After a few breaths, step back to Downward Facing Dog or step forward into a Forward Fold. From Downward Facing Dog, firmly push your hands and feet into the ground, glide your body forward until the shoulders are over the wrists and the arms are perpendicular to the ground. Lengthen your neck so that your cervical spine continues the line of the rest of your spine and your head is lifted, eyes forward. This is the beginning of Plank Pose. You can always bring your knees down for extra support, but keep the thighs firm. If you are skipping the arm balances, repeat Half Lift / Flat Back or Extended Forward Bend with arms reaching forward and wrists flexed so that palms face away from the body. This can also be done seated in Staff Pose.

Lengthen the spine so that it is parallel to the mat and you have similar engagement to Half Lift/Flat Back or Extended Forward Bend. Spread your fingers and toes, push into your thumb and first finger. Resist the earth and use that resistance to push the shoulders into your metaphorical back pockets. Rotate your elbows towards your belly button and broaden across the collar bones. Find Equal Standing/Mountain pose in this position. Resist the urge to lift your hips away from the mat or let them flop down. Engage your locks (bandhas). After several breaths, exhale to Child’s Pose, inhale to the backbend of your choice, and exhale to Downward Facing Dog and repeat the sequence on the left side, starting with the Three-Legged Dog.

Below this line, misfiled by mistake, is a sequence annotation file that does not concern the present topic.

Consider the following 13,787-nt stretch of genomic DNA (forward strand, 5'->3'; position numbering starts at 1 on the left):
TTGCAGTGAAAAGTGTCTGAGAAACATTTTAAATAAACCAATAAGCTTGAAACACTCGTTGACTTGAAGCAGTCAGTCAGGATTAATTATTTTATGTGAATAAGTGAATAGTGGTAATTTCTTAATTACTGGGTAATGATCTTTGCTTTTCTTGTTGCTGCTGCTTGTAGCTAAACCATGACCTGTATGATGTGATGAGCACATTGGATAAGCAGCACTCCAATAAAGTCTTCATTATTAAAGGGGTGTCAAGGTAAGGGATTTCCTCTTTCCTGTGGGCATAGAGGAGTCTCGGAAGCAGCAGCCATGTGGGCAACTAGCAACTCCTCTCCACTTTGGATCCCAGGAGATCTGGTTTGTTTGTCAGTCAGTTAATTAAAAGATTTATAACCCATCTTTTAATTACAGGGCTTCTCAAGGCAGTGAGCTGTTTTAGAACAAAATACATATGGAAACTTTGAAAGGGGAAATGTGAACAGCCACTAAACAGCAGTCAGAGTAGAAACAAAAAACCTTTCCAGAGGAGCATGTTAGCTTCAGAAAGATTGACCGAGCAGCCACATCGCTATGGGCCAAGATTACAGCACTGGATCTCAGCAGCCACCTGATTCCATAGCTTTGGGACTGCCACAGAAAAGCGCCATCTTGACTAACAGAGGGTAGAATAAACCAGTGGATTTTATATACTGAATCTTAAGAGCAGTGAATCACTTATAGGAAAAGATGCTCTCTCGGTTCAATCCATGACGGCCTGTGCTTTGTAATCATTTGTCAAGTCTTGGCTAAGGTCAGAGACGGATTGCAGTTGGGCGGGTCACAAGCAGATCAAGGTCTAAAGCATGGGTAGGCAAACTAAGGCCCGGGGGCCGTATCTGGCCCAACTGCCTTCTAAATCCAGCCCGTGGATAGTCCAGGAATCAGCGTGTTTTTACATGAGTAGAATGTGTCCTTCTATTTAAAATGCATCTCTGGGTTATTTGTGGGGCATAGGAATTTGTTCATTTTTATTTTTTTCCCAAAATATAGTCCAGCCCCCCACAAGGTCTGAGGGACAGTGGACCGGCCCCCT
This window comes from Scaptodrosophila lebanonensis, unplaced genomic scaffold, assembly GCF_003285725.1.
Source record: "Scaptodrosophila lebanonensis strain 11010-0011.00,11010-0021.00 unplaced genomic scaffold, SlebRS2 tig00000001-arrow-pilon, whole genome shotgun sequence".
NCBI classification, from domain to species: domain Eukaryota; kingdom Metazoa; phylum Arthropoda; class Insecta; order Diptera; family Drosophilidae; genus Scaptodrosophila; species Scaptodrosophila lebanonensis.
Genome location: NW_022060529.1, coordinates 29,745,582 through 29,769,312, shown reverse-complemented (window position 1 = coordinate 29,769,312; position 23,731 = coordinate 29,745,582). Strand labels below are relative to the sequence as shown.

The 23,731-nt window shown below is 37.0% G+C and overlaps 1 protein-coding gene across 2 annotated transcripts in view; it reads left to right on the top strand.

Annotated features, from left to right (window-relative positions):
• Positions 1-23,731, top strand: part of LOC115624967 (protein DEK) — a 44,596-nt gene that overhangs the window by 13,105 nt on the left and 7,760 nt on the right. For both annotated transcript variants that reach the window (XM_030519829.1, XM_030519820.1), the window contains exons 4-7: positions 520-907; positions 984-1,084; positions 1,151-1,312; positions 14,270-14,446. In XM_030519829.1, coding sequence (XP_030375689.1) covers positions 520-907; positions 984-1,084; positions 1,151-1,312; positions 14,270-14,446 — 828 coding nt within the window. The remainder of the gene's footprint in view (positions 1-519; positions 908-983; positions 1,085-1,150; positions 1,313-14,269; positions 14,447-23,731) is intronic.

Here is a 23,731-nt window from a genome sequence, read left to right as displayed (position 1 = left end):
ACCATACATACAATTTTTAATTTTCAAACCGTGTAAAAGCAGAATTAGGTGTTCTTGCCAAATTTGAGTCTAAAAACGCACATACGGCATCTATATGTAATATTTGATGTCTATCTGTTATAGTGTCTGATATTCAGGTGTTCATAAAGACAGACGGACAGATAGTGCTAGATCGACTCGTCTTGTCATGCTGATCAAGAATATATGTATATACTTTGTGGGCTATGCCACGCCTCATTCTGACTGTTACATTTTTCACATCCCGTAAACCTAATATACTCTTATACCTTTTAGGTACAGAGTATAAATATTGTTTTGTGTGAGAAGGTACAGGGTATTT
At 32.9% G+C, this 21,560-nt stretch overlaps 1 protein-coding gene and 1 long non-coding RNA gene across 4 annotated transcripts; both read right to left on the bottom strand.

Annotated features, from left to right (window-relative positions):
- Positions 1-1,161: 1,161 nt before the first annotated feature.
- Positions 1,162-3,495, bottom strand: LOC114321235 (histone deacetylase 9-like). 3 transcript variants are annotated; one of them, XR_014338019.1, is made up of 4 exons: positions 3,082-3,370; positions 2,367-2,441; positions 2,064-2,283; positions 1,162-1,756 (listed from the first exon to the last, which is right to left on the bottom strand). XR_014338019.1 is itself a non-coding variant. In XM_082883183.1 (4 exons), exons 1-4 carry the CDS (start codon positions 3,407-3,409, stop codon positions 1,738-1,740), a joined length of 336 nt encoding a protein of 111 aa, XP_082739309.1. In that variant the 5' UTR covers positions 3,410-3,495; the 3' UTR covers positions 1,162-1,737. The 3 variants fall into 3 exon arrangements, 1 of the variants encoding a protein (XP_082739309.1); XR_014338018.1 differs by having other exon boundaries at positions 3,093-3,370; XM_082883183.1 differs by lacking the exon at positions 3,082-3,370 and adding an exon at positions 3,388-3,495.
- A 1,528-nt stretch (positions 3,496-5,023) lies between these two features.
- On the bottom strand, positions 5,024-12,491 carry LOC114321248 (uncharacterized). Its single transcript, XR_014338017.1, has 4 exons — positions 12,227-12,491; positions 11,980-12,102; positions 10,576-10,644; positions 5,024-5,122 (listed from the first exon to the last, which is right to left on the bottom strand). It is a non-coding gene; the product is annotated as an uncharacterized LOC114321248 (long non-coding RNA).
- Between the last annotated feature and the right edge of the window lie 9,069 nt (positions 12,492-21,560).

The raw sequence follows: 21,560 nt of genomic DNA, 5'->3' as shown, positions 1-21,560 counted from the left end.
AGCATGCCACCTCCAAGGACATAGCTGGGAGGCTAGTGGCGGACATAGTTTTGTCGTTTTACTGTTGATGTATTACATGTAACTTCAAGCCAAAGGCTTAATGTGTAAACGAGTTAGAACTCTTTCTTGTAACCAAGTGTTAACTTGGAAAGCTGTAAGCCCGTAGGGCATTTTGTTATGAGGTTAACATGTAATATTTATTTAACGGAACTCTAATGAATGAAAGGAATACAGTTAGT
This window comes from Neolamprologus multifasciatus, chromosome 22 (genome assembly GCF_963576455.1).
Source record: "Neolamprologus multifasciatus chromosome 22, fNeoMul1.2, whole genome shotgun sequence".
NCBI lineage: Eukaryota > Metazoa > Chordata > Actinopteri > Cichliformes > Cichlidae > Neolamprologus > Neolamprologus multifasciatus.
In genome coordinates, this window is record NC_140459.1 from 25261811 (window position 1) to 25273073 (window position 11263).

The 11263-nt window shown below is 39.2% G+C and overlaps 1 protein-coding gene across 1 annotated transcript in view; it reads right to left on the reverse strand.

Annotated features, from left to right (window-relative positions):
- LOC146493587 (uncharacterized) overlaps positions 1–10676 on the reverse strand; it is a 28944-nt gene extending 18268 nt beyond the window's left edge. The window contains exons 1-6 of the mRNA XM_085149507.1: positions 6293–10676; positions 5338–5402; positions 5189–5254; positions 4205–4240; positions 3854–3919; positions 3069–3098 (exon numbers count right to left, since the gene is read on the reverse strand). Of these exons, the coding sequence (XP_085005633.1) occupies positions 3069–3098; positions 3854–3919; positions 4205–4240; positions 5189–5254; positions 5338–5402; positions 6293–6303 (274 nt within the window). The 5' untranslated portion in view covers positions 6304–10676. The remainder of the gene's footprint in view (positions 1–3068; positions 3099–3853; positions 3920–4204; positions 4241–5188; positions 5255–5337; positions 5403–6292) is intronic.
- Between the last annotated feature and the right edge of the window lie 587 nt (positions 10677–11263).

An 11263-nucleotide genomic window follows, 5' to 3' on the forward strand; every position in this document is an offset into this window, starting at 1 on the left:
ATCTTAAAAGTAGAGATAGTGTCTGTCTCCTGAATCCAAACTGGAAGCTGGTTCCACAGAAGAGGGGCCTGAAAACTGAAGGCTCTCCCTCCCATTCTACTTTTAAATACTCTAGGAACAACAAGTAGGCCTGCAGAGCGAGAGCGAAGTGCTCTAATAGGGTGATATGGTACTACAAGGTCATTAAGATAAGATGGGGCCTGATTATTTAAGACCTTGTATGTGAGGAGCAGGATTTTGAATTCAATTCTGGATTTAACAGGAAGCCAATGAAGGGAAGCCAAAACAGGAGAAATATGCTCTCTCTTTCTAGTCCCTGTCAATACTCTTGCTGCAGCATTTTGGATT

After the second set of Warriors I+II and Dog poses, inhale to Plank Pose or Cow Pose, lower all the way to the floor on the exhale, and then rollover. Take a full body stretch; reach through your fingers and toes. On an exhale bend your knees so that your feet are flat on the floor. Consider the story of being fully supported. As you exhale, hug your right knee into your chest. Move the right ankle and/or knee as needed. Find stillness and then inhale to extend the right leg up towards the ceiling, with the ankle flexed so that the toes point down. Give the right leg support, first by pressing the left foot down and then by interlacing the hands behind the thigh or shin. Focus on pressing the heels away from each other as you inhale (right heel up, left heel down). This is the beginning of Supine Big Toe Pose I (Supta Padangustansana I). Consider how each foot and each leg has a different perspective as you stretch (don’t pull) the right leg towards the crown of the head. If you can maintain the extension of the right leg – without bending the right knee or losing the engagement of the left heel – feel free to extend the left leg out on the ground.